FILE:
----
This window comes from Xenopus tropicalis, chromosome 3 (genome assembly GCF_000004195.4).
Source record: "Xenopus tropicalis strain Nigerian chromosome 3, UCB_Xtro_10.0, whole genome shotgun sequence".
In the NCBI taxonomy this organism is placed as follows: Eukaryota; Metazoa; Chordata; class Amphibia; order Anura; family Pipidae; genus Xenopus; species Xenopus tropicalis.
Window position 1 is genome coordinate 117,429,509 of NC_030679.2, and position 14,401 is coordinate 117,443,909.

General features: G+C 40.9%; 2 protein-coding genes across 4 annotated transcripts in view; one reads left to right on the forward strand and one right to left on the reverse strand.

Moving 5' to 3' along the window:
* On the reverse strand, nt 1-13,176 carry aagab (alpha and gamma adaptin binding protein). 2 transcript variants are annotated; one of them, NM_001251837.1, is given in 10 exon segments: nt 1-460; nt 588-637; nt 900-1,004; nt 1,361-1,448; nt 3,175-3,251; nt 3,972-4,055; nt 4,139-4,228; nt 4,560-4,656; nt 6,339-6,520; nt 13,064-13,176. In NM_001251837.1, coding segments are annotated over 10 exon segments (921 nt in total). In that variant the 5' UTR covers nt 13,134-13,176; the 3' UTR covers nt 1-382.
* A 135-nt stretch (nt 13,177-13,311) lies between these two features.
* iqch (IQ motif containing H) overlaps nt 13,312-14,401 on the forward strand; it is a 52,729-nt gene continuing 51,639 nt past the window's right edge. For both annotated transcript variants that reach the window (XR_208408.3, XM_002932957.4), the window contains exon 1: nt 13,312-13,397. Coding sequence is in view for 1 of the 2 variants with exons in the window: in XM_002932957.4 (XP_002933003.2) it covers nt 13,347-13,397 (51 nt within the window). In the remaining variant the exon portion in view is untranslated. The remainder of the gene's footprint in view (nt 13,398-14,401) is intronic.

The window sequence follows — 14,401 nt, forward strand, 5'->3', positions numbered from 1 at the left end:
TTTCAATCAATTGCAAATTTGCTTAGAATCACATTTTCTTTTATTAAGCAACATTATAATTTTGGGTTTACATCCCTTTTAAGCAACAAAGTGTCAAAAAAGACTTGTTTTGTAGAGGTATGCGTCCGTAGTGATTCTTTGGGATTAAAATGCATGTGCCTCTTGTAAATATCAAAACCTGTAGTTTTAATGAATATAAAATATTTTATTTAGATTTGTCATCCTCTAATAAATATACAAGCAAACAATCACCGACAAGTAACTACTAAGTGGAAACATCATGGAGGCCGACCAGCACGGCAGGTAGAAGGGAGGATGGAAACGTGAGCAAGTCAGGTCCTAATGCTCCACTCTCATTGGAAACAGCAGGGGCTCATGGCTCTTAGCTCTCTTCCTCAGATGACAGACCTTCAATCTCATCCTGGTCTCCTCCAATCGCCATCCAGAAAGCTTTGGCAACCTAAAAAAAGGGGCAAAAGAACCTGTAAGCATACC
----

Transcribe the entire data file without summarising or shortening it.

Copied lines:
This window comes from Xenopus tropicalis, chromosome 3 (genome assembly GCF_000004195.4).
Source record: "Xenopus tropicalis strain Nigerian chromosome 3, UCB_Xtro_10.0, whole genome shotgun sequence".
In the NCBI taxonomy this organism is placed as follows: Eukaryota; Metazoa; Chordata; class Amphibia; order Anura; family Pipidae; genus Xenopus; species Xenopus tropicalis.
Window position 1 is genome coordinate 117,429,509 of NC_030679.2, and position 14,401 is coordinate 117,443,909.

General features: G+C 40.9%; 2 protein-coding genes across 4 annotated transcripts in view; one reads left to right on the forward strand and one right to left on the reverse strand.

Moving 5' to 3' along the window:
* On the reverse strand, nt 1-13,176 carry aagab (alpha and gamma adaptin binding protein). 2 transcript variants are annotated; one of them, NM_001251837.1, is given in 10 exon segments: nt 1-460; nt 588-637; nt 900-1,004; nt 1,361-1,448; nt 3,175-3,251; nt 3,972-4,055; nt 4,139-4,228; nt 4,560-4,656; nt 6,339-6,520; nt 13,064-13,176. In NM_001251837.1, coding segments are annotated over 10 exon segments (921 nt in total). In that variant the 5' UTR covers nt 13,134-13,176; the 3' UTR covers nt 1-382.
* A 135-nt stretch (nt 13,177-13,311) lies between these two features.
* iqch (IQ motif containing H) overlaps nt 13,312-14,401 on the forward strand; it is a 52,729-nt gene continuing 51,639 nt past the window's right edge. For both annotated transcript variants that reach the window (XR_208408.3, XM_002932957.4), the window contains exon 1: nt 13,312-13,397. Coding sequence is in view for 1 of the 2 variants with exons in the window: in XM_002932957.4 (XP_002933003.2) it covers nt 13,347-13,397 (51 nt within the window). In the remaining variant the exon portion in view is untranslated. The remainder of the gene's footprint in view (nt 13,398-14,401) is intronic.

The window sequence follows — 14,401 nt, forward strand, 5'->3', positions numbered from 1 at the left end:
TTTCAATCAATTGCAAATTTGCTTAGAATCACATTTTCTTTTATTAAGCAACATTATAATTTTGGGTTTACATCCCTTTTAAGCAACAAAGTGTCAAAAAAGACTTGTTTTGTAGAGGTATGCGTCCGTAGTGATTCTTTGGGATTAAAATGCATGTGCCTCTTGTAAATATCAAAACCTGTAGTTTTAATGAATATAAAATATTTTATTTAGATTTGTCATCCTCTAATAAATATACAAGCAAACAATCACCGACAAGTAACTACTAAGTGGAAACATCATGGAGGCCGACCAGCACGGCAGGTAGAAGGGAGGATGGAAACGTGAGCAAGTCAGGTCCTAATGCTCCACTCTCATTGGAAACAGCAGGGGCTCATGGCTCTTAGCTCTCTTCCTCAGATGACAGACCTTCAATCTCATCCTGGTCTCCTCCAATCGCCATCCAGAAAGCTTTGGCAACCTAAAAAAAGGGGCAAAAGAACCTGTAAGCATACC